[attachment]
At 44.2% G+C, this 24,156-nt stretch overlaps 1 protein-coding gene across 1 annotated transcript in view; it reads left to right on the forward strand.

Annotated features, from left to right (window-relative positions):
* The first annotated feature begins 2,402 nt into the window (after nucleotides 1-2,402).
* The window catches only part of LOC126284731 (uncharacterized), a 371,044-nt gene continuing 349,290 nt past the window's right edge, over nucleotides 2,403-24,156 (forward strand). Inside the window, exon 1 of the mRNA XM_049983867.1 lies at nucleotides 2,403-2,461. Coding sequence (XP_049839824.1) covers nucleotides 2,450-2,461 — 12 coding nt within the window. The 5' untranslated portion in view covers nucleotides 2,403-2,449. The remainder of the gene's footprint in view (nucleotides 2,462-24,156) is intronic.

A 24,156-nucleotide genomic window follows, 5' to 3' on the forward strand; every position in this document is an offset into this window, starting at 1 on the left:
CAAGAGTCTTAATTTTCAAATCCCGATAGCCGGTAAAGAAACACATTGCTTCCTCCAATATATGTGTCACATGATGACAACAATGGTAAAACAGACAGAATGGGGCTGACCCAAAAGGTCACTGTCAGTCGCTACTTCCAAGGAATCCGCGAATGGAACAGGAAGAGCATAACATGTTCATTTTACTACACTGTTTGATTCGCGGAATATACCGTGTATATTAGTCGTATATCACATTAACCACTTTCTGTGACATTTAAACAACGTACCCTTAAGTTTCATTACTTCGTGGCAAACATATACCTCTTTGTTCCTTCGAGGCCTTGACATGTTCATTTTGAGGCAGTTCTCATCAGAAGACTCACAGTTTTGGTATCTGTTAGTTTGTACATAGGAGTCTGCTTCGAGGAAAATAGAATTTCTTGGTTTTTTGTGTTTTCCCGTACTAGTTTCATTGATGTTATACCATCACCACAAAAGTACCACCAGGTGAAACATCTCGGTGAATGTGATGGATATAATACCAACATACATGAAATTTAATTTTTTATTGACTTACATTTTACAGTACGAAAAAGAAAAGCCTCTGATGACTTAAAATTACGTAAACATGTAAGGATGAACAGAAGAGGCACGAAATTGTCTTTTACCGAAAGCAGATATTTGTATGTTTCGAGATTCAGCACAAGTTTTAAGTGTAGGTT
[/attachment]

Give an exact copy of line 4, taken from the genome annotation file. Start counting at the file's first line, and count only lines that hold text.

* The window catches only part of LOC126284731 (uncharacterized), a 371,044-nt gene continuing 349,290 nt past the window's right edge, over nucleotides 2,403-24,156 (forward strand). Inside the window, exon 1 of the mRNA XM_049983867.1 lies at nucleotides 2,403-2,461. Coding sequence (XP_049839824.1) covers nucleotides 2,450-2,461 — 12 coding nt within the window. The 5' untranslated portion in view covers nucleotides 2,403-2,449. The remainder of the gene's footprint in view (nucleotides 2,462-24,156) is intronic.